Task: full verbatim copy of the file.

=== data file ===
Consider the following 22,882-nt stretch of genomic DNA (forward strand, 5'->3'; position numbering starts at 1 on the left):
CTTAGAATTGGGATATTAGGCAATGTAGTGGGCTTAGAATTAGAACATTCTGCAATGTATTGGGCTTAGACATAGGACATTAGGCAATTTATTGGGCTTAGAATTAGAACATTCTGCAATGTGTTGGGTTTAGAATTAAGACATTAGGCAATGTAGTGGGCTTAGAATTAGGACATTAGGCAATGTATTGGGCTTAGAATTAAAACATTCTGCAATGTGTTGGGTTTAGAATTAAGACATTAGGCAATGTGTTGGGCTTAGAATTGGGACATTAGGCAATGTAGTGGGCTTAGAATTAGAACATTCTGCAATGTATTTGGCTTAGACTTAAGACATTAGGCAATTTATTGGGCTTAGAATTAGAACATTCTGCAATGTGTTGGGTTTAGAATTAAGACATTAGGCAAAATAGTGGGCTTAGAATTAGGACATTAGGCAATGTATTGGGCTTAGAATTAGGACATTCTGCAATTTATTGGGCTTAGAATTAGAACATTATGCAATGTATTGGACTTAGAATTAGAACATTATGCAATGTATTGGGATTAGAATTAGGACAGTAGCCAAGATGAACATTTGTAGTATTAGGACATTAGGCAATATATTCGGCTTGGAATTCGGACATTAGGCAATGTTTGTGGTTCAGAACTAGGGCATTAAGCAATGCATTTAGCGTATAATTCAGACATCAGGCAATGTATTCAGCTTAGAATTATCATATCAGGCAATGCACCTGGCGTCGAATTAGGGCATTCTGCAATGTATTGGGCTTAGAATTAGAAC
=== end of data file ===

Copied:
Consider the following 22,882-nt stretch of genomic DNA (forward strand, 5'->3'; position numbering starts at 1 on the left):
CTTAGAATTGGGATATTAGGCAATGTAGTGGGCTTAGAATTAGAACATTCTGCAATGTATTGGGCTTAGACATAGGACATTAGGCAATTTATTGGGCTTAGAATTAGAACATTCTGCAATGTGTTGGGTTTAGAATTAAGACATTAGGCAATGTAGTGGGCTTAGAATTAGGACATTAGGCAATGTATTGGGCTTAGAATTAAAACATTCTGCAATGTGTTGGGTTTAGAATTAAGACATTAGGCAATGTGTTGGGCTTAGAATTGGGACATTAGGCAATGTAGTGGGCTTAGAATTAGAACATTCTGCAATGTATTTGGCTTAGACTTAAGACATTAGGCAATTTATTGGGCTTAGAATTAGAACATTCTGCAATGTGTTGGGTTTAGAATTAAGACATTAGGCAAAATAGTGGGCTTAGAATTAGGACATTAGGCAATGTATTGGGCTTAGAATTAGGACATTCTGCAATTTATTGGGCTTAGAATTAGAACATTATGCAATGTATTGGACTTAGAATTAGAACATTATGCAATGTATTGGGATTAGAATTAGGACAGTAGCCAAGATGAACATTTGTAGTATTAGGACATTAGGCAATATATTCGGCTTGGAATTCGGACATTAGGCAATGTTTGTGGTTCAGAACTAGGGCATTAAGCAATGCATTTAGCGTATAATTCAGACATCAGGCAATGTATTCAGCTTAGAATTATCATATCAGGCAATGCACCTGGCGTCGAATTAGGGCATTCTGCAATGTATTGGGCTTAGAATTAGAAC